Columbia's submission outlined a plan to reach the community from the model of the Center for Women's Health. The mission of the grant is to deliver coordinated, multi-disciplinary health care to minority women with the metabolic syndrome living in Washington Heights-Inwood, Northern Manhattan and to learn the barriers to implementation to proper diet and physical activity. The investigators will promote women's heart health through education, awareness, screening and risk assessment, diagnostic testing and treatment, lifestyle modification and rehabilitation, and tracking and evaluation.Elsa Giardina, MD, Professor of Clinical Medicine, is the Principal Investigator.
When it comes to maintaining heart health, women in Northern Manhattan face numerous challenges. Often burdened with the responsibilities of being sole providers for their families, caretakers for children or grandchildren and hampered by inadequate education and employment opportunities, many neighborhood women lack the time and resources to maintain healthy diets and exercise. A program envisioned by cardiologist, Elsa-Grace Giardina, M.D., professor of clinical medicine, is reaching out to women at risk for heart disease and stroke.
The program, Heart Health in Action, identifies patients with components of the metabolic syndrome, which includes hypertension; an abnormal lipid profile characterized by low HDL-cholesterol and high triglycerides; high blood sugar and increased waist size.The project has screening, education and awareness, behavior modification, and tracking and evaluation components. The program received funding from the Office of Women’s Health, U.S. Department of Health and Human Services. Heart Health in Action seeks out participants from the outpatient areas of CUMC, NYPH and the community, aiming to identify those who are not yet sick but are at risk for heart disease and stroke. Once a woman agrees to be included, the team coordinators discuss risks and suggest therapeutic lifestyle changes. All are given free pedometers and educational materials reinforcing the curriculum and guide those in the program to take steps to reduce weight and increase physical activity.
CUMC is one of six centers nationwide designated by the government to improve, enhance, and evaluate outcomes of comprehensive heart health care programs for high risk women. Columbia’s focus on women in the community – in this case, Caribbean Hispanic and African American – is unique. “This has been a very positive experience for participants because we are partners in their health,”, Dr. Giardina says.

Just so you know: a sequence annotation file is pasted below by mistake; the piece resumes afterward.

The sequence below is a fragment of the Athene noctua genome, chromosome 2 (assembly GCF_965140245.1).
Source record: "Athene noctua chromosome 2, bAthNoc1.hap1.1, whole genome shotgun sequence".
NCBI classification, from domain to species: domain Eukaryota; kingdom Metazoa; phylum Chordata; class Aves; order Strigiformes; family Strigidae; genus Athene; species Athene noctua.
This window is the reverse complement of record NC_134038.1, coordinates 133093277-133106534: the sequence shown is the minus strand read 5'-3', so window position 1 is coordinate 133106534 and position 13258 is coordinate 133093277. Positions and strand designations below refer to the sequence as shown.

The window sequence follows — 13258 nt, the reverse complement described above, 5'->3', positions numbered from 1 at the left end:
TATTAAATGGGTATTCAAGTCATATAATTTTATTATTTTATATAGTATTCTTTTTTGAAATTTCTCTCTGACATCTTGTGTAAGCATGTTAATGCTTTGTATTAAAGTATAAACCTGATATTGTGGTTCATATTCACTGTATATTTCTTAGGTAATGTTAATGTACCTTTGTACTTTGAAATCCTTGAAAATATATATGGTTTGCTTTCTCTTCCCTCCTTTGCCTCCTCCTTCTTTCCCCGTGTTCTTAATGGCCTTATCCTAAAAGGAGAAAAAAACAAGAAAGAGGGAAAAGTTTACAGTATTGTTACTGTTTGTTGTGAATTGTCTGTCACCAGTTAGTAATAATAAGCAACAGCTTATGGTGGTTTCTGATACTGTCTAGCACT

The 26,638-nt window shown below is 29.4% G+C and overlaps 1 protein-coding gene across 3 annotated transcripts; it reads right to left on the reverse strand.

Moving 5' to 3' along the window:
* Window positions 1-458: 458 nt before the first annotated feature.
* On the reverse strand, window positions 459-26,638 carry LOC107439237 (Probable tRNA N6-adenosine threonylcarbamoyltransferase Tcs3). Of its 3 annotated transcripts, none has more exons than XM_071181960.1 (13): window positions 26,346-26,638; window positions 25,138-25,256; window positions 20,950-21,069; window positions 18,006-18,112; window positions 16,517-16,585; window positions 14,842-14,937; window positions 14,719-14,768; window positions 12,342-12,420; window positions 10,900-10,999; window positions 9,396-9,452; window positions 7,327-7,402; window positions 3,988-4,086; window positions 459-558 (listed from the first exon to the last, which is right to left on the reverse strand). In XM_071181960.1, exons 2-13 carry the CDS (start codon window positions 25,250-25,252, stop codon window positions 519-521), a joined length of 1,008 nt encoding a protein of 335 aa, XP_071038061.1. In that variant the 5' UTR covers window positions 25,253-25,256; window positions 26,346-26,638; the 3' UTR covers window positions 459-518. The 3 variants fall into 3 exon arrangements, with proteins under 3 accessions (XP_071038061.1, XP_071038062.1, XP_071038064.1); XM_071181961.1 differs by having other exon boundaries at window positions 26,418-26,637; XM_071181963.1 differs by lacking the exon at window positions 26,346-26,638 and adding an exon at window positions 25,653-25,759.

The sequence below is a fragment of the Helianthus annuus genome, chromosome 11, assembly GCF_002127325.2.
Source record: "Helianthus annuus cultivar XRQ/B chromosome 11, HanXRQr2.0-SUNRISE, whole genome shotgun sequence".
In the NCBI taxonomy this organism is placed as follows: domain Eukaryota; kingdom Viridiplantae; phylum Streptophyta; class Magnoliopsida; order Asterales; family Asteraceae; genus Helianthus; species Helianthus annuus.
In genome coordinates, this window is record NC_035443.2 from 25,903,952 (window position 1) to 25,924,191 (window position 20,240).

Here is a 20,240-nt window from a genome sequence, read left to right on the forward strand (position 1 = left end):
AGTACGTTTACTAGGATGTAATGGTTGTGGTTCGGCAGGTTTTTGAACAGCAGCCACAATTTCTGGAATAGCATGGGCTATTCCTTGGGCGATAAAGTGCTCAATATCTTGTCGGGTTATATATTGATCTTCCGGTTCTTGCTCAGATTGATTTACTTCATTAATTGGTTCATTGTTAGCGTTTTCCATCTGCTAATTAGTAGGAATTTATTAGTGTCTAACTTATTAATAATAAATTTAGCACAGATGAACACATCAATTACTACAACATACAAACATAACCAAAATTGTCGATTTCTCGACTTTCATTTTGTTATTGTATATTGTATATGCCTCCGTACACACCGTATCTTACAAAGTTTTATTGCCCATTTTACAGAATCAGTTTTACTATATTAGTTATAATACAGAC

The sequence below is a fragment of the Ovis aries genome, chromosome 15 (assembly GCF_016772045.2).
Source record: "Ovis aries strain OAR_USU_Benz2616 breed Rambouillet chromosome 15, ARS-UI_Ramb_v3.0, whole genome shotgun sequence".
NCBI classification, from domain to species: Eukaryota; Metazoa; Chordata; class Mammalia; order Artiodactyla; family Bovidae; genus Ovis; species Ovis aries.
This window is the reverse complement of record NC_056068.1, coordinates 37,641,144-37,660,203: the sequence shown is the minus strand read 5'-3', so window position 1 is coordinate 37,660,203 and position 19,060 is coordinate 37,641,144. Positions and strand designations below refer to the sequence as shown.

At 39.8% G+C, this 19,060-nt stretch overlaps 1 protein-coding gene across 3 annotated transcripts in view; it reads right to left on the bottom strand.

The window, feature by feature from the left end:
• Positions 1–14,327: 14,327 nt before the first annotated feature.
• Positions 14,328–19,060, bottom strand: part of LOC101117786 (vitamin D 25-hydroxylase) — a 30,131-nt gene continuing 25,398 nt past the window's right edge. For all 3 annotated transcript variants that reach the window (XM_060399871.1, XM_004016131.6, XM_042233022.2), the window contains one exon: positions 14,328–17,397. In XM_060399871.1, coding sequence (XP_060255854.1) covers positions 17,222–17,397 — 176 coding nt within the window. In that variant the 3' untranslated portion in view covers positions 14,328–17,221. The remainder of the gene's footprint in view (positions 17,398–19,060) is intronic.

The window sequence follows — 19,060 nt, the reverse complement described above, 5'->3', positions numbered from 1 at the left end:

On February 28, 2008 Joan Steitz, PhD, Sterling Professor of Molecular, Biophysics and Biochemistry Investigator, Howard Hughes Medical Institute, Yale University delivered the annual lecture of the Office of Gender Equity and Office of Student Affairs. The discussion, "Beyond Bias and Barriers: Fulfilling the Potential of Women in Academic Science and Engineering" was followed by a panel discussion led by Jeanine D'Armiento,MD, PhD, Dean Office of Gender Equity; Lisa Mellman, MD, Senior Associate Dean for Student Affairs, and Elsa Giardina, MD, Director, Center for Women's Health. At Yale, Dr. Steitz established a laboratory dedicated to the study of RNA structure and function. Dr. Steitz was a member of the original Committee that discussed and identified issues associated with maximizing the potential of women in academic science and engineering, from the National Academy of Science, National Academy of Engineering and Institute of Medicine. More than 130 students, fellows, and faculty attended the lecture that focused unique issues faced by women in medicine and science.
CUMC Celebrates January 28, 2009: Elsa Giardina, New York Academy of Medicine Trustee
Elsa Giardina, professor of clinical medicine/cardiology has been named a trustee of the New York Academy of Medicine's board of directors, joining Columbia colleagues Linda Fried, MD, MPH, dean of the Mailman School; Mary Lake Polan , MD, MPH, PhD, adjunct professor of obstetrics & gynecology; and board chairman Thomas Q. Morris, MD, Alumni Professor Emeritus of Clinical Medicine. Dr. Giardina a proponent of gender equity in research, education, and clinical care for women and a longtime advocate for the health of urban women, will serve a four-year term.